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Neil Woodford to relaunch through Oakley Capital

Neil Woodford is moving to Oakley Capital where he will get the help of serial entrepreneur Peter Dubens to launch his new firm.

Neil Woodford to relaunch through Oakley Capital

Neil Woodford, Britain's best-known fund manager, has forged an alliance with serial entrepreneur Peter Dubens to get his new firm off the ground

Woodford will join Oakley Capital, an investment firm founded by Dubens, in May as soon as his contract with Invesco Perpetual ends.

The move is a coup for west London-based Oakley whose website says it has over $1 billion (£610 million) under management. This is far less than the £30 billion Woodford has run in his Income and High Income funds at Invesco Perpetual and quite a bit less than the amount Woodford should attract when he launches his first fund.

However, in joining forces with Oakley Woodford gains access to Dubens, who has made his fortune launching and selling a string of businesses, including 365 Media Group and Pipex Communications. He started his business career in the Eighties sellling hypercolour t-shirts.

Woodford has previously backed Dubens as Invesco Perpetual, where he is head of equities, is the largest shareholder in Oakley Capital Investments, owning 30% of the AIM-listed private equity fund.

Woodford will set up a new company affiliated to Oakley. According to a statement from Oakley he will use its 'infrastructure' to establish a standalone investment boutique.

Dubens said: 'I am delighted Neil is joining and we fully support his desire to create his own transformational asset management business soon after joining Oakley Capital. We will fully support the transition and in the meantime we will provide an environment in which Neil can have the autonomy and flexibility to best serve the interests of clients.'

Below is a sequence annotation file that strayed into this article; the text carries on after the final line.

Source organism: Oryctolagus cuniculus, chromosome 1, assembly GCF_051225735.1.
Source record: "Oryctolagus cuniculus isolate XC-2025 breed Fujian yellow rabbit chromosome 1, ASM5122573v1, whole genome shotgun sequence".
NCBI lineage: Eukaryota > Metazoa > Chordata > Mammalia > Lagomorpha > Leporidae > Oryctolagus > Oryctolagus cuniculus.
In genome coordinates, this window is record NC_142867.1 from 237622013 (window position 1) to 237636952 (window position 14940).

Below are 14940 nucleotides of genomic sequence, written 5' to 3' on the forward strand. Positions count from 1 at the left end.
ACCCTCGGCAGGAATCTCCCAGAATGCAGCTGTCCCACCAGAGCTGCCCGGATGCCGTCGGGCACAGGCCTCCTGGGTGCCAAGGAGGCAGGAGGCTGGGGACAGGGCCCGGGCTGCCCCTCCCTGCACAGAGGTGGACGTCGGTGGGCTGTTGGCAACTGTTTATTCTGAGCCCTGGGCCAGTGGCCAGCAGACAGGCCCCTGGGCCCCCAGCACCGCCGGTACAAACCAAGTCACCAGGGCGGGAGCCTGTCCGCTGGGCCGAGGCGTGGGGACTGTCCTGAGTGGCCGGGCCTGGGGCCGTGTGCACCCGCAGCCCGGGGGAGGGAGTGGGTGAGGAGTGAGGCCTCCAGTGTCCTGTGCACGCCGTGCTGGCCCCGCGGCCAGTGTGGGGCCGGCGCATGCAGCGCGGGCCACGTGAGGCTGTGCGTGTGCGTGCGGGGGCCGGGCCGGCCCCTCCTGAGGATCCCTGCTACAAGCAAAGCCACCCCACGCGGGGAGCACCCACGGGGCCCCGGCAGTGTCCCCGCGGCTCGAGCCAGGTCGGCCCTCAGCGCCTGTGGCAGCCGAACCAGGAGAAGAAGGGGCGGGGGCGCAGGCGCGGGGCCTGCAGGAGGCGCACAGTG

The news comes as Invesco Perpetual sells shares in a number of Woodford's holdings to geneate cash for the £2 billion or so that investors have withdrawn from his funds since he announced his resignation in October.  

11 comments so far. Why not have your say?

John Coles

Dec 19, 2013 at 10:56

Not sure I'll follow him - Anthony Bolton's second career comes to mind.

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Dec 19, 2013 at 11:13


If my memory serves me correctly Mr Bolton tried to make a comeback after he retired whereas Mr Woodward is merely changing jobs. For that reason I think that I will follow him.

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Dennis .

Dec 19, 2013 at 15:55

I am with John Coles on this one. This is reminiscent of Bolton where Fidelity used his name to attract funds. We need to see what Woodsford is proposing before blindly following.

There is also the issue of why he is leaving Invesco. It can't be for money as he must be a rich man by now and Invesco would give him anything he wants to stay including money and resources so what's going on?

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peter montgomery

Dec 19, 2013 at 16:28

Is this ethical? Cant see Invesco wanting to own 30% of their 'ex's'private equity fund for long. Another stock for the departure lounge.

I suppose ethics and morals cease to apply where personal enrichment is concerned.Looking at Black Bob Diamonds saddle mates on his African safari fund certainly shows a distinctly unappealing aspect of financial life.

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Dec 19, 2013 at 17:04

I'll wait and see where the market is, before "following" Mr. Woodford. Timing, if not all, is a lot .

To repeat his past performance,(which took years) He will have to invest lots of money in instruments currently owned by someone else.